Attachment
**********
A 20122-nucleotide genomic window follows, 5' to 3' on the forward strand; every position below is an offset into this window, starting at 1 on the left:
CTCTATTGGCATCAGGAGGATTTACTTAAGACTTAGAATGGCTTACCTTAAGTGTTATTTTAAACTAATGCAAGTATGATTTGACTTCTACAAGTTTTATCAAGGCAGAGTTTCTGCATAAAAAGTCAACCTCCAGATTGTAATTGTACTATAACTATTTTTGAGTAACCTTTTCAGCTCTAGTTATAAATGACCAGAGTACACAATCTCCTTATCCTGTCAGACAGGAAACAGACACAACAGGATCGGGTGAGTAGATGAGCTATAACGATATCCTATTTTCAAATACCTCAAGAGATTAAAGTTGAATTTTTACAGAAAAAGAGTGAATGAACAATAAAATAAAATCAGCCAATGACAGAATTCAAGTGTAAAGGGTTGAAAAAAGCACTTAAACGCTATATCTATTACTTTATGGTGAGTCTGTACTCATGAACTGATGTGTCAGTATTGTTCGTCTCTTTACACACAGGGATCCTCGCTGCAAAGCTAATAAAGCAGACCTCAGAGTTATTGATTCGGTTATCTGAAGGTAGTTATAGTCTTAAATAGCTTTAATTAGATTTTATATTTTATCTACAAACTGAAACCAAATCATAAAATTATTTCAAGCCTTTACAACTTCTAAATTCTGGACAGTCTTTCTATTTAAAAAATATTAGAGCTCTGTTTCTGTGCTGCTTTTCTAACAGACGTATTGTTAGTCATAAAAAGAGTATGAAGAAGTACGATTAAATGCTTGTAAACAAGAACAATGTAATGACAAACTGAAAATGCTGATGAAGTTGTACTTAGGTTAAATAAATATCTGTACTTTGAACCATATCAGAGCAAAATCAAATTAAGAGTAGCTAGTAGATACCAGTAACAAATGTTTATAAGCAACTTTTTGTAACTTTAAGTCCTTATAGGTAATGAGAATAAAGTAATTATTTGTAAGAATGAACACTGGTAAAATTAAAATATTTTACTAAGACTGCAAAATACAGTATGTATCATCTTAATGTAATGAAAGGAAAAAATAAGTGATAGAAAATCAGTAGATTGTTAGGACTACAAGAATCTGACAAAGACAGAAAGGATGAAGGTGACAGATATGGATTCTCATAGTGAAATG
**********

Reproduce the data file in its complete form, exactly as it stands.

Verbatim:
A 20122-nucleotide genomic window follows, 5' to 3' on the forward strand; every position below is an offset into this window, starting at 1 on the left:
CTCTATTGGCATCAGGAGGATTTACTTAAGACTTAGAATGGCTTACCTTAAGTGTTATTTTAAACTAATGCAAGTATGATTTGACTTCTACAAGTTTTATCAAGGCAGAGTTTCTGCATAAAAAGTCAACCTCCAGATTGTAATTGTACTATAACTATTTTTGAGTAACCTTTTCAGCTCTAGTTATAAATGACCAGAGTACACAATCTCCTTATCCTGTCAGACAGGAAACAGACACAACAGGATCGGGTGAGTAGATGAGCTATAACGATATCCTATTTTCAAATACCTCAAGAGATTAAAGTTGAATTTTTACAGAAAAAGAGTGAATGAACAATAAAATAAAATCAGCCAATGACAGAATTCAAGTGTAAAGGGTTGAAAAAAGCACTTAAACGCTATATCTATTACTTTATGGTGAGTCTGTACTCATGAACTGATGTGTCAGTATTGTTCGTCTCTTTACACACAGGGATCCTCGCTGCAAAGCTAATAAAGCAGACCTCAGAGTTATTGATTCGGTTATCTGAAGGTAGTTATAGTCTTAAATAGCTTTAATTAGATTTTATATTTTATCTACAAACTGAAACCAAATCATAAAATTATTTCAAGCCTTTACAACTTCTAAATTCTGGACAGTCTTTCTATTTAAAAAATATTAGAGCTCTGTTTCTGTGCTGCTTTTCTAACAGACGTATTGTTAGTCATAAAAAGAGTATGAAGAAGTACGATTAAATGCTTGTAAACAAGAACAATGTAATGACAAACTGAAAATGCTGATGAAGTTGTACTTAGGTTAAATAAATATCTGTACTTTGAACCATATCAGAGCAAAATCAAATTAAGAGTAGCTAGTAGATACCAGTAACAAATGTTTATAAGCAACTTTTTGTAACTTTAAGTCCTTATAGGTAATGAGAATAAAGTAATTATTTGTAAGAATGAACACTGGTAAAATTAAAATATTTTACTAAGACTGCAAAATACAGTATGTATCATCTTAATGTAATGAAAGGAAAAAATAAGTGATAGAAAATCAGTAGATTGTTAGGACTACAAGAATCTGACAAAGACAGAAAGGATGAAGGTGACAGATATGGATTCTCATAGTGAAATG